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Saturday, 17 May 2008

The massacre of bats

Bats Perish, and No One Knows Why

Published: March 25, 2008

It was broad daylight in the middle of winter, and bats flew out of the mine about one a minute. Some had fallen to the ground where they flailed around on the snow like tiny wind-broken umbrellas, using the thumbs at the top joint of their wings to gain their balance.

All would be dead by nightfall. Mr. Hicks, a mammal specialist with the state’s Environmental Conservation Department, said: “Bats don’t fly in the daytime, and bats don’t fly in the winter. Every bat you see out here is a ‘dead bat flying,’ so to speak.”

In what is one of the worst calamities to hit bat populations in the United States, on average 90 percent of the hibernating bats in four caves and mines in New York have died since last winter.

Wildlife biologists fear a significant die-off in about 15 caves and mines in New York, as well as at sites in Massachusetts and Vermont. Whatever is killing the bats leaves them unusually thin and, in some cases, dotted with a white fungus. Bat experts fear that what they call White Nose Syndrome may spell doom for several species that keep insect pests under control.

Researchers have yet to determine whether the bats are being killed by a virus, bacteria, toxin, environmental hazard, metabolic disorder or fungus. Some have been found with pneumonia, but that and the fungus are believed to be secondary symptoms.

Merlin Tuttle, the president of Bat Conservation International, an education and research group in Austin, Tex., said: “So far as we can tell at this point, this may be the most serious threat to North American bats we’ve experienced in recorded history. “

This month, Mr. Hicks took a team from the Environmental Conservation Department into the hibernaculum that has sheltered 200,000 bats in past years, mostly little brown bats (Myotis lucifugus) and federally endangered Indiana bats (Myotis sodalis), with the world’s second largest concentration of small-footed bats (Myotis leibii).

In a dank galley of the mine, Mr. Hicks asked everyone to count how many out of 100 bats had white noses. About half the bats in one galley did. They would be dead by April, he said.

In January 2007, a cave explorer reported an unusual number of bats flying near the entrance of a cavern near Albany. In March and April, thousands of dead bats were found in three other mines and caves. In one case, half the dead or living bats had the fungus.

One cave had 15,584 bats in 2005, 6,735 in 2007 and an estimated 1,500 this winter. Another went from 1,329 bats in 2006 to 38 this winter. Some biologists fear that 250,000 bats could die this year.

Since September, when hibernation began, dead or dying bats have been found at 15 sites in New York. Most of them had been visited by people who had been at the original four sites last winter, leading researchers to suspect that humans could transmit the problem.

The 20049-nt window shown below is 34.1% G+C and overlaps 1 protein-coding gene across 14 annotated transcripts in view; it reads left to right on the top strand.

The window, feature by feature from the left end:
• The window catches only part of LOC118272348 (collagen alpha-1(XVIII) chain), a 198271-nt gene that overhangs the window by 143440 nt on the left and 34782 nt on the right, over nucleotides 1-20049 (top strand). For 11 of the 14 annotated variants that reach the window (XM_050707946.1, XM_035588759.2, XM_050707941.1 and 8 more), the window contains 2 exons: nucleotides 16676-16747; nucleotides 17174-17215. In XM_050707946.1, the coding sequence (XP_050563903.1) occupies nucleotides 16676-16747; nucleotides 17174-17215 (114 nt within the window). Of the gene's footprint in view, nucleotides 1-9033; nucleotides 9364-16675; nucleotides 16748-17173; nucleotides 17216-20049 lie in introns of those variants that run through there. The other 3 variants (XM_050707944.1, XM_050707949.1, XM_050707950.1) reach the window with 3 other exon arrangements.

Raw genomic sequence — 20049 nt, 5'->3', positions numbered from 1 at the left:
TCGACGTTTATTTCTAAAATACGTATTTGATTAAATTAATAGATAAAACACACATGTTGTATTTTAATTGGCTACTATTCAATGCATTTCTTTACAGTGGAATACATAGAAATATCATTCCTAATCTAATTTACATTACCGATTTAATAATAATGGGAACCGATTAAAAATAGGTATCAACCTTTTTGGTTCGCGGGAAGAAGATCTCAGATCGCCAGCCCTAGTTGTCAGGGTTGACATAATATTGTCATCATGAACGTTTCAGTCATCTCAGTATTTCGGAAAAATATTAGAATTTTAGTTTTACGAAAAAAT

In Vermont, Scott Darling, a wildlife biologist with the Fish and Wildlife Department, said: “The last tally that I have is approximately 20 sites in New York, 4 in Vermont and 2 in Massachusetts. We only have estimates of the numbers of bats in the affected sites — more or less 500,000. It is impossible for us to count the dead bats, as many have flown away from the caves and died — we have over 90 reports from citizens across Vermont — as well as many are still dying.”

People are not believed to be susceptible to the affliction. But New Jersey, New York and Vermont have advised everyone to stay out of all caverns that might have bats. Visitors to affected caves and mines are asked to decontaminate all clothing, boots, ropes and other gear, as well as the car trunks that transport them.

It’s very scary and a little overwhelming from a biologist’s perspective,” Ms. von Oettingen said. “If we can’t contain it, we’re going to see extinctions of listed species, and some of species that are not even listed.”

Biologists are concerned that if the bats are being killed by something contagious either in the caves or elsewhere, it could spread rapidly, because bats can migrate hundreds of miles in any direction to their summer homes, known as maternity roosts. At those sites, females usually give birth to one pup a year, an added challenge for dropping populations.

Nursing females can eat up to half their weight in insects a day, Mr. Hicks said.

Other researchers want to know whether recently introduced pesticides, including those released to stop West Nile virus, may be contributing to the problem, either through a toxin or by greatly reducing the bat’s food source.

The die-offs are big enough that they may have economic effects. A study of Brazilian free-tailed bats in southwestern Texas found that their presence saved cotton farmers a sixth to an eighth of the cash value of their crops by consuming insect pests.source


My comment:Weird, huh? Reminds you of the movie "The happening"? I know it's not on air yet, but the story goes in similar lines. Anyway, I think that any massive die-off of living things should be investigated thoroughly. We simply have to know what's going on. Because we could be the next.

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